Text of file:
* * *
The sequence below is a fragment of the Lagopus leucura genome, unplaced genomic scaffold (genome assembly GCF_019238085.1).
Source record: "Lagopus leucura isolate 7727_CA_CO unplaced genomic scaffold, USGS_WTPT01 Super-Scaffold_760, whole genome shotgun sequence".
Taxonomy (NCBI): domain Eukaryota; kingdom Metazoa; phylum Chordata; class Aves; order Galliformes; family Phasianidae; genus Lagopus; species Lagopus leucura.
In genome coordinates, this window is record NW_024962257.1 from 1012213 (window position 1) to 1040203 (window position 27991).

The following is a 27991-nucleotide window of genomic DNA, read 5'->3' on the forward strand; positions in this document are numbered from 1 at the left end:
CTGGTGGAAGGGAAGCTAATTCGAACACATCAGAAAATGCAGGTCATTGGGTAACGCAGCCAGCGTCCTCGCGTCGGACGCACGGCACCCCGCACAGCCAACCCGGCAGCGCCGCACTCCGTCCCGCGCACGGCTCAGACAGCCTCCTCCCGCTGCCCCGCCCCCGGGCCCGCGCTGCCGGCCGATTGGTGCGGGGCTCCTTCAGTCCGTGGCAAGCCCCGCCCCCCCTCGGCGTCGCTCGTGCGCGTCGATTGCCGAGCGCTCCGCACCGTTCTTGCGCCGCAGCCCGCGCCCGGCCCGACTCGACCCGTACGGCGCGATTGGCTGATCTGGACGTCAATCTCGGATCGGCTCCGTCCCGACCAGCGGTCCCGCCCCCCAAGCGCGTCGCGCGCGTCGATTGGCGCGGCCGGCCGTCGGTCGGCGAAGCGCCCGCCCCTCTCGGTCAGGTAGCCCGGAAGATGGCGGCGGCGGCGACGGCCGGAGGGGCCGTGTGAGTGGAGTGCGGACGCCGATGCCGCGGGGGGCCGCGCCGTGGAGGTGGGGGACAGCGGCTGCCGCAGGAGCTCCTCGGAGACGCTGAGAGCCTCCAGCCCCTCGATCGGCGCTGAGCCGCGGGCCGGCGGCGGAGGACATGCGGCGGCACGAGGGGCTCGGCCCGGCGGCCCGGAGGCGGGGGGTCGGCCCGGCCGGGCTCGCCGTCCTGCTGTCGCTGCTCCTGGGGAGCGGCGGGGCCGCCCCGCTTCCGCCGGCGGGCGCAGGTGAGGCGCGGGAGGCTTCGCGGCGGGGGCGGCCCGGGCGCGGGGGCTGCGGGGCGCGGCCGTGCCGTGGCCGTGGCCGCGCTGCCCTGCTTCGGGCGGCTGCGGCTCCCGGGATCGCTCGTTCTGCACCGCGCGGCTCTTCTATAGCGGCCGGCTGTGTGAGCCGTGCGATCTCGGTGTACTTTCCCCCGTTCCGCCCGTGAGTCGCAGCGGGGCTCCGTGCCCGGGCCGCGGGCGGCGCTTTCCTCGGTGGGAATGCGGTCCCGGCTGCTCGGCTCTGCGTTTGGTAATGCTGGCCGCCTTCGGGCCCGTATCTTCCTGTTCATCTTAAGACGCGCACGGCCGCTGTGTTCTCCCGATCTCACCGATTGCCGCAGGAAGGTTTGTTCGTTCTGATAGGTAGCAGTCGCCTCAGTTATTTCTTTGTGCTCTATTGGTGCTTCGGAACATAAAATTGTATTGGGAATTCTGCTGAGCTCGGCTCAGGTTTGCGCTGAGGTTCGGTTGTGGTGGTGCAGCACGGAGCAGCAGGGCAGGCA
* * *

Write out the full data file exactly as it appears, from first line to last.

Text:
The sequence below is a fragment of the Lagopus leucura genome, unplaced genomic scaffold (genome assembly GCF_019238085.1).
Source record: "Lagopus leucura isolate 7727_CA_CO unplaced genomic scaffold, USGS_WTPT01 Super-Scaffold_760, whole genome shotgun sequence".
Taxonomy (NCBI): domain Eukaryota; kingdom Metazoa; phylum Chordata; class Aves; order Galliformes; family Phasianidae; genus Lagopus; species Lagopus leucura.
In genome coordinates, this window is record NW_024962257.1 from 1012213 (window position 1) to 1040203 (window position 27991).

The following is a 27991-nucleotide window of genomic DNA, read 5'->3' on the forward strand; positions in this document are numbered from 1 at the left end:
CTGGTGGAAGGGAAGCTAATTCGAACACATCAGAAAATGCAGGTCATTGGGTAACGCAGCCAGCGTCCTCGCGTCGGACGCACGGCACCCCGCACAGCCAACCCGGCAGCGCCGCACTCCGTCCCGCGCACGGCTCAGACAGCCTCCTCCCGCTGCCCCGCCCCCGGGCCCGCGCTGCCGGCCGATTGGTGCGGGGCTCCTTCAGTCCGTGGCAAGCCCCGCCCCCCCTCGGCGTCGCTCGTGCGCGTCGATTGCCGAGCGCTCCGCACCGTTCTTGCGCCGCAGCCCGCGCCCGGCCCGACTCGACCCGTACGGCGCGATTGGCTGATCTGGACGTCAATCTCGGATCGGCTCCGTCCCGACCAGCGGTCCCGCCCCCCAAGCGCGTCGCGCGCGTCGATTGGCGCGGCCGGCCGTCGGTCGGCGAAGCGCCCGCCCCTCTCGGTCAGGTAGCCCGGAAGATGGCGGCGGCGGCGACGGCCGGAGGGGCCGTGTGAGTGGAGTGCGGACGCCGATGCCGCGGGGGGCCGCGCCGTGGAGGTGGGGGACAGCGGCTGCCGCAGGAGCTCCTCGGAGACGCTGAGAGCCTCCAGCCCCTCGATCGGCGCTGAGCCGCGGGCCGGCGGCGGAGGACATGCGGCGGCACGAGGGGCTCGGCCCGGCGGCCCGGAGGCGGGGGGTCGGCCCGGCCGGGCTCGCCGTCCTGCTGTCGCTGCTCCTGGGGAGCGGCGGGGCCGCCCCGCTTCCGCCGGCGGGCGCAGGTGAGGCGCGGGAGGCTTCGCGGCGGGGGCGGCCCGGGCGCGGGGGCTGCGGGGCGCGGCCGTGCCGTGGCCGTGGCCGCGCTGCCCTGCTTCGGGCGGCTGCGGCTCCCGGGATCGCTCGTTCTGCACCGCGCGGCTCTTCTATAGCGGCCGGCTGTGTGAGCCGTGCGATCTCGGTGTACTTTCCCCCGTTCCGCCCGTGAGTCGCAGCGGGGCTCCGTGCCCGGGCCGCGGGCGGCGCTTTCCTCGGTGGGAATGCGGTCCCGGCTGCTCGGCTCTGCGTTTGGTAATGCTGGCCGCCTTCGGGCCCGTATCTTCCTGTTCATCTTAAGACGCGCACGGCCGCTGTGTTCTCCCGATCTCACCGATTGCCGCAGGAAGGTTTGTTCGTTCTGATAGGTAGCAGTCGCCTCAGTTATTTCTTTGTGCTCTATTGGTGCTTCGGAACATAAAATTGTATTGGGAATTCTGCTGAGCTCGGCTCAGGTTTGCGCTGAGGTTCGGTTGTGGTGGTGCAGCACGGAGCAGCAGGGCAGGCA